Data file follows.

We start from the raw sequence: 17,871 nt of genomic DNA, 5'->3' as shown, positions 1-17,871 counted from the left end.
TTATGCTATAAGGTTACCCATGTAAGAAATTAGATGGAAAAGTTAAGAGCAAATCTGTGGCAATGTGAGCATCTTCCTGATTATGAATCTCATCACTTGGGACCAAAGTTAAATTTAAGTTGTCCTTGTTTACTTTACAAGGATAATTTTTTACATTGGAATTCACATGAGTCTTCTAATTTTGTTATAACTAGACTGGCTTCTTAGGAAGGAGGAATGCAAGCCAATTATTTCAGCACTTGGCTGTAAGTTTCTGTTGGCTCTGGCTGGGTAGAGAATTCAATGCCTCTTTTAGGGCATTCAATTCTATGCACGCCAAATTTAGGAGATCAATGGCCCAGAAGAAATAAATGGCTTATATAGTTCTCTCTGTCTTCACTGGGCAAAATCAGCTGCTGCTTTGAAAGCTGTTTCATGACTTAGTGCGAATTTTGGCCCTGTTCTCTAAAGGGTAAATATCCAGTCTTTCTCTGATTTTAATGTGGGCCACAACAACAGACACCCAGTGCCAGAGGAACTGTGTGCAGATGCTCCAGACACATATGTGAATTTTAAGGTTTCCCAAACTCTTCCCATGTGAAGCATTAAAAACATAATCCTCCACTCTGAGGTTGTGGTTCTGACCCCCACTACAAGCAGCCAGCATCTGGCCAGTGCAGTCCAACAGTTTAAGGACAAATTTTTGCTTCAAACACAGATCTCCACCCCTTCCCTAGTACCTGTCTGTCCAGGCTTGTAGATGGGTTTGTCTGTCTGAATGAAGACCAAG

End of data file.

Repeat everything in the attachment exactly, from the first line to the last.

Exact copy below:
We start from the raw sequence: 17,871 nt of genomic DNA, 5'->3' as shown, positions 1-17,871 counted from the left end.
TTATGCTATAAGGTTACCCATGTAAGAAATTAGATGGAAAAGTTAAGAGCAAATCTGTGGCAATGTGAGCATCTTCCTGATTATGAATCTCATCACTTGGGACCAAAGTTAAATTTAAGTTGTCCTTGTTTACTTTACAAGGATAATTTTTTACATTGGAATTCACATGAGTCTTCTAATTTTGTTATAACTAGACTGGCTTCTTAGGAAGGAGGAATGCAAGCCAATTATTTCAGCACTTGGCTGTAAGTTTCTGTTGGCTCTGGCTGGGTAGAGAATTCAATGCCTCTTTTAGGGCATTCAATTCTATGCACGCCAAATTTAGGAGATCAATGGCCCAGAAGAAATAAATGGCTTATATAGTTCTCTCTGTCTTCACTGGGCAAAATCAGCTGCTGCTTTGAAAGCTGTTTCATGACTTAGTGCGAATTTTGGCCCTGTTCTCTAAAGGGTAAATATCCAGTCTTTCTCTGATTTTAATGTGGGCCACAACAACAGACACCCAGTGCCAGAGGAACTGTGTGCAGATGCTCCAGACACATATGTGAATTTTAAGGTTTCCCAAACTCTTCCCATGTGAAGCATTAAAAACATAATCCTCCACTCTGAGGTTGTGGTTCTGACCCCCACTACAAGCAGCCAGCATCTGGCCAGTGCAGTCCAACAGTTTAAGGACAAATTTTTGCTTCAAACACAGATCTCCACCCCTTCCCTAGTACCTGTCTGTCCAGGCTTGTAGATGGGTTTGTCTGTCTGAATGAAGACCAAG